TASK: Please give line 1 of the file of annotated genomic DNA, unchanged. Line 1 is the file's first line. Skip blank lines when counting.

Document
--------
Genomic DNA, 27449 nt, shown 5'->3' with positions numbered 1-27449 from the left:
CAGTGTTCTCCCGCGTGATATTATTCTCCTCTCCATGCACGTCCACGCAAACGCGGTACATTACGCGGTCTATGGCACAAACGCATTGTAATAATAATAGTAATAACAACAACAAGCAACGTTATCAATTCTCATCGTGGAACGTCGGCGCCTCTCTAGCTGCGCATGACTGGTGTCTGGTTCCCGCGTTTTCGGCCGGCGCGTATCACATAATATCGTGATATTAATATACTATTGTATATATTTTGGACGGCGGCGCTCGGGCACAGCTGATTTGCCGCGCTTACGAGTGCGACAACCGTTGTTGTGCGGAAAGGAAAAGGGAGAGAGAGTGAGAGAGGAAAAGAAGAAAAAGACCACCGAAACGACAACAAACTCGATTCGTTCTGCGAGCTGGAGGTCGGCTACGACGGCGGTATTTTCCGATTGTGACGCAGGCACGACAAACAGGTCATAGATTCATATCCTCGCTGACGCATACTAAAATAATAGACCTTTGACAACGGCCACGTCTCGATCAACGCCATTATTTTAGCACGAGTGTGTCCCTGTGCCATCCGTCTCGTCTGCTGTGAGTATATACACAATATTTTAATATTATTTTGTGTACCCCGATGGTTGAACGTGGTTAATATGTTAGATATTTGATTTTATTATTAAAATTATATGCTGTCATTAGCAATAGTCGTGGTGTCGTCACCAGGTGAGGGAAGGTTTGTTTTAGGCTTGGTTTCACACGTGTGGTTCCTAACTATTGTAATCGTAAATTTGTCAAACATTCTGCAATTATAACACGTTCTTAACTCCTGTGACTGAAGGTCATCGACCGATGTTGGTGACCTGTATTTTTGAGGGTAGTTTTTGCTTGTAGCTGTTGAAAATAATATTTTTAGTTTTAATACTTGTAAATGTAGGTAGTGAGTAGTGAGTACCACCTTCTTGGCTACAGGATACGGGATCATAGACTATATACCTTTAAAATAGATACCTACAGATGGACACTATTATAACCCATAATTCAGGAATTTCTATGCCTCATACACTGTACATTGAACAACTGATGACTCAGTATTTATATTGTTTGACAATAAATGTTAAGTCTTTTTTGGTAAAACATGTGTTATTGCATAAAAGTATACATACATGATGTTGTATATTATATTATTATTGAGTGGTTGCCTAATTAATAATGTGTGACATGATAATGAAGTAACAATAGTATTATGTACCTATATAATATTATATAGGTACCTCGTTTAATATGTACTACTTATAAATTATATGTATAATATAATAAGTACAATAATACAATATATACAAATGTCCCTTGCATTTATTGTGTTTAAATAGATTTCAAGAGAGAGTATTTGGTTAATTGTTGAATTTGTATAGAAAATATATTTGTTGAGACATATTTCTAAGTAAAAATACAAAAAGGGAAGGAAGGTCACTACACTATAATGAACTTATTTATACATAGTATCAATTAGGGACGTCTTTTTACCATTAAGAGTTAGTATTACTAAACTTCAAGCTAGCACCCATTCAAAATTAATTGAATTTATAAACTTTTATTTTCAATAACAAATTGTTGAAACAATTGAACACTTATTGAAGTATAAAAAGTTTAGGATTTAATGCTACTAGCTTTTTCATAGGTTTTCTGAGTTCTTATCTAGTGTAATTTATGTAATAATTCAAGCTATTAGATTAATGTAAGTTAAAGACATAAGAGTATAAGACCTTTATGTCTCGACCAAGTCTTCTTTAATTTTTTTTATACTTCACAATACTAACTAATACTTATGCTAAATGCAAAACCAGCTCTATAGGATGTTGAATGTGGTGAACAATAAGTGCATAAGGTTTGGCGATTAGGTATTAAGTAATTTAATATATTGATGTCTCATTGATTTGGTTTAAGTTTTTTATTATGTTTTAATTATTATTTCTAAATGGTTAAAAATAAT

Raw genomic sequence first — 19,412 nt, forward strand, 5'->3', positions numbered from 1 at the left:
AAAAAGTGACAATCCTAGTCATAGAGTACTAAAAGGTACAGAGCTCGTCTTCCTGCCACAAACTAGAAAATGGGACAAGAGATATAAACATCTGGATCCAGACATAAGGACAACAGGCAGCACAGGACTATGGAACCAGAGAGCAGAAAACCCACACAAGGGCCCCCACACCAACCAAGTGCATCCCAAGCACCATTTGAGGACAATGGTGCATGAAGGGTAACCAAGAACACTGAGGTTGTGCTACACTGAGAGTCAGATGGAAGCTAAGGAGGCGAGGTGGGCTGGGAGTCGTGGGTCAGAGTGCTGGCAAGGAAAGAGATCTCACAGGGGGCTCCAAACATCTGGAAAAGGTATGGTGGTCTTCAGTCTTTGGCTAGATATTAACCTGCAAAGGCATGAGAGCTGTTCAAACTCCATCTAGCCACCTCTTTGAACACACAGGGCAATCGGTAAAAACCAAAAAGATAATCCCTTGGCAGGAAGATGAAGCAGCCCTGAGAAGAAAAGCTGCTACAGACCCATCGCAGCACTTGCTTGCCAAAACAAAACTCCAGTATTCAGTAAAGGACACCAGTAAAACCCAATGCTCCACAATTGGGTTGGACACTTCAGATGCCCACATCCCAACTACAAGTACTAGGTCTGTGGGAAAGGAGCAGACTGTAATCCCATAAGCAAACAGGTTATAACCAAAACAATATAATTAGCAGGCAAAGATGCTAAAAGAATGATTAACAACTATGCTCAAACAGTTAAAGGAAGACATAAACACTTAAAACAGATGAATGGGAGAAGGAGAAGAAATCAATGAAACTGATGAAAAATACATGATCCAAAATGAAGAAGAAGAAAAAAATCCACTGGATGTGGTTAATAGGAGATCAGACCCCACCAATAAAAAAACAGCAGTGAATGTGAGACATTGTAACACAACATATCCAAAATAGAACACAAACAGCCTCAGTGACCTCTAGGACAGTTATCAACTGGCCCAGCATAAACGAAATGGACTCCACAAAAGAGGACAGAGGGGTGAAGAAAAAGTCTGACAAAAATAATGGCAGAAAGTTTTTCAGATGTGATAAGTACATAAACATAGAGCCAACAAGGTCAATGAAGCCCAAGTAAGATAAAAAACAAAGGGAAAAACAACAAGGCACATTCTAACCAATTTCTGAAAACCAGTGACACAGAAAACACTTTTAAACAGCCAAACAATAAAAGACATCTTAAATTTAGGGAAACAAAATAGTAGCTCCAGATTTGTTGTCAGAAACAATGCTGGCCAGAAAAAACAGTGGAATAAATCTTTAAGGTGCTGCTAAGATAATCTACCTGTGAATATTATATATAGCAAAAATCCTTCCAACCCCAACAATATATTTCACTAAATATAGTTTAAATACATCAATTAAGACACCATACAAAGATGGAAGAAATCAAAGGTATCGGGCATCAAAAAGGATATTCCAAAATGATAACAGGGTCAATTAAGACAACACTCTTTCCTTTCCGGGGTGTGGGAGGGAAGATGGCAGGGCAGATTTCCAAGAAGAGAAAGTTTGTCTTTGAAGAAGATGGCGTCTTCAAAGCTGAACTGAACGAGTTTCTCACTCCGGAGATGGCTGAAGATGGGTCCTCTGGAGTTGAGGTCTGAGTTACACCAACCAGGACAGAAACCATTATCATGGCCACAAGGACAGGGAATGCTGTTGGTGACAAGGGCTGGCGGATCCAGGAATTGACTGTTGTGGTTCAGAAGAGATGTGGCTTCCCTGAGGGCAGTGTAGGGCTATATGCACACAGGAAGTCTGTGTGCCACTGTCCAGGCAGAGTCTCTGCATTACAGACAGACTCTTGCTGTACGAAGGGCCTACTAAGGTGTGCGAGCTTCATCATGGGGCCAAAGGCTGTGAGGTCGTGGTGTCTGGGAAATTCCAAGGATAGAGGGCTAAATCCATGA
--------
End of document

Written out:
Genomic DNA, 27449 nt, shown 5'->3' with positions numbered 1-27449 from the left: